The Centre for Bioethics and Culture Network recently updated their free study guide: Think Again: A Study Guide on the Legal, Medical, and Ethical Questions of Third Party Reproduction.
This is a valuable study guide on the legal, medical and ethical questions surrounding third party reproduction suitable for high school groups, university students, law groups, church groups, and any other group interested in the issues.
It covers three broad aspects of third party reproduction: egg donation, sperm donation and surrogacy.
The study guide uses several CBC films as a springboard for discussion.
Making decisions about having children necessitates an understanding of the fertility of both men and women. Many women wait to have children, whilst working on their careers or education, mistakenly believing that they can delay childbearing until well into their 30's and still have childbearing choices.
A range of things impact a woman's fertility, the most significant of which is age. A female foetus already contains all the eggs she will ever have for her entire lifetime, so you are born with a finite amount. As a woman ages, her eggs age as well so both quality and quantity become an issue.
By about the age of 32, a woman's chances of conceiving begin to decline gradually. At 35, the decline is even more rapid, with the chances of becoming pregnant reducing by 50% by the age of 40.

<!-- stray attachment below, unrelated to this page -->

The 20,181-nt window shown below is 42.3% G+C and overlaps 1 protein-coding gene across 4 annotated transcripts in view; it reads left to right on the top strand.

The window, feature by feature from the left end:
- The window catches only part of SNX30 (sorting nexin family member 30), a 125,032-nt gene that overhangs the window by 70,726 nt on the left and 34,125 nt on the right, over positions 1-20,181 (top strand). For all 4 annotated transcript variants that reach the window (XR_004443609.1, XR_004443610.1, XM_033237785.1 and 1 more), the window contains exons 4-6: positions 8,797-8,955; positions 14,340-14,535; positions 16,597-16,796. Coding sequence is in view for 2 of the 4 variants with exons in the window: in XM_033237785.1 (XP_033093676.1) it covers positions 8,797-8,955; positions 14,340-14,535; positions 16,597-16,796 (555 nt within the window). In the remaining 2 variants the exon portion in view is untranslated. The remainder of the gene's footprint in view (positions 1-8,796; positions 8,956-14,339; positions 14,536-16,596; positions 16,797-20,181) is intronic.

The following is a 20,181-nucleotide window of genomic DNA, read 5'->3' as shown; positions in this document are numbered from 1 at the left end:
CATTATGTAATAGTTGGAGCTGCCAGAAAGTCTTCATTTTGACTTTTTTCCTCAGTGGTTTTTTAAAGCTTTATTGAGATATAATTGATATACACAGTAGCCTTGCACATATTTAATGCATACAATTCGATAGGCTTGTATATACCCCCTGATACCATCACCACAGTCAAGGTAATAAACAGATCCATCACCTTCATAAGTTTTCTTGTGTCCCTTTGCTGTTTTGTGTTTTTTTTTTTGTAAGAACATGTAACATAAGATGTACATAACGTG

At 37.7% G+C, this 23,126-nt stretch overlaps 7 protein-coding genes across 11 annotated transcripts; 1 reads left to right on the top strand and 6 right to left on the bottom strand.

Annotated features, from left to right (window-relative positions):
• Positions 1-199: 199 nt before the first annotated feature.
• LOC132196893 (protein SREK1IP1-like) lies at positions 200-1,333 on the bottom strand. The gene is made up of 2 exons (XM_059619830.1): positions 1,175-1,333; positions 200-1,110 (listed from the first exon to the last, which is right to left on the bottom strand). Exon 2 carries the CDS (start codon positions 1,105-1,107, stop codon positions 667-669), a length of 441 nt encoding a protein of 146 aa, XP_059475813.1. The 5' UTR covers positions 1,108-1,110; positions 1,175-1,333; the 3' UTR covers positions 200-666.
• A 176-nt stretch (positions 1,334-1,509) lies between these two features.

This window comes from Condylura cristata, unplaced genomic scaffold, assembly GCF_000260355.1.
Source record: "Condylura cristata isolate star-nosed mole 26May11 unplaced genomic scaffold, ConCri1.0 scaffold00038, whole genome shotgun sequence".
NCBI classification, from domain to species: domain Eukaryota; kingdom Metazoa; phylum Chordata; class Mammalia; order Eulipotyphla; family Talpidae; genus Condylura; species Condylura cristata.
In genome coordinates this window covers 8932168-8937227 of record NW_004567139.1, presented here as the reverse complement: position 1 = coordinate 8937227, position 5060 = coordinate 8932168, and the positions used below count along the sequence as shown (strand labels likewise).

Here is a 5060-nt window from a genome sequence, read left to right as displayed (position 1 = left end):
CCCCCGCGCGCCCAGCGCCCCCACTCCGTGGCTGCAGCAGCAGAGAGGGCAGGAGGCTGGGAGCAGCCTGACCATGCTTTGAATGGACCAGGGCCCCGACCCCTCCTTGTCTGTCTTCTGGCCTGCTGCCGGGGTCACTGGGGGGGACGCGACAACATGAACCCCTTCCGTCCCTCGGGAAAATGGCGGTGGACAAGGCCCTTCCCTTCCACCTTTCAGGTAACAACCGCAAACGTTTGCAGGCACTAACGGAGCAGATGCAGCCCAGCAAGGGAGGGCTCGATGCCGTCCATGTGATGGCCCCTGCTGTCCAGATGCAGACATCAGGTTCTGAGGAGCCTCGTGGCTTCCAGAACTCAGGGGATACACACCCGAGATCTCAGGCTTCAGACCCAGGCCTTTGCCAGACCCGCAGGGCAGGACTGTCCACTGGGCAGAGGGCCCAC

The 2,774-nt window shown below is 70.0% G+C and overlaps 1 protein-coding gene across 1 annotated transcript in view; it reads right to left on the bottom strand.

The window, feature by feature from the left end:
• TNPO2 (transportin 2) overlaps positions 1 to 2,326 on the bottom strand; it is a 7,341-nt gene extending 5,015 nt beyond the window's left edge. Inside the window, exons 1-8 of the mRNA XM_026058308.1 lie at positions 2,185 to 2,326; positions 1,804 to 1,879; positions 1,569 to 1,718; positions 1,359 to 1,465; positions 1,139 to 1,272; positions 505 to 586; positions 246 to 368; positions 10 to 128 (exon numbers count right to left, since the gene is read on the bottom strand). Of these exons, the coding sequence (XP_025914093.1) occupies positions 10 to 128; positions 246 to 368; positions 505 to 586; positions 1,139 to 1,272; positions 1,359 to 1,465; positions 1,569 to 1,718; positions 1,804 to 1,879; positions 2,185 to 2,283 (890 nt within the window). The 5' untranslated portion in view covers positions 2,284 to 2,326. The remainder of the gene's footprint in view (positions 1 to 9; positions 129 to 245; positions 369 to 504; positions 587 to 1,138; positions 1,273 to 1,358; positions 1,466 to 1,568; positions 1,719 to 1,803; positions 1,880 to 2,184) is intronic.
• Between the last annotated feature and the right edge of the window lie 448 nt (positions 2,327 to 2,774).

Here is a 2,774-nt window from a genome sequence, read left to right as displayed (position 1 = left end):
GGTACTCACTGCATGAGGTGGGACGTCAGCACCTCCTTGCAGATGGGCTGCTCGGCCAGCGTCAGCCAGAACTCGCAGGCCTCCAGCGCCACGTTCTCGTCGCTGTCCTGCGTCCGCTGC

At age 30, the chance of conceiving in any given month is around 30%. At 40 this drops to around 5%.
Apart from the reduction in the chances of becoming pregnant, there are other significant risks associated with later pregnancies. A woman over 35 is about 2.5 times more likely to have a stillbirth. This increases to more than 5 times by age 40. Physical risks to the woman increase as well, with higher incidence of gestational diabetes, placenta praevia and placenta abruption, all of which place a significant health burden, and sometimes life threatening risk on the woman.
At the age of 40 a woman's risk of miscarriage is higher than the chance of producing a live baby.
With age declining fertility, the chances of conceiving and delivering a baby is also markedly reduced with assisted reproduction as well.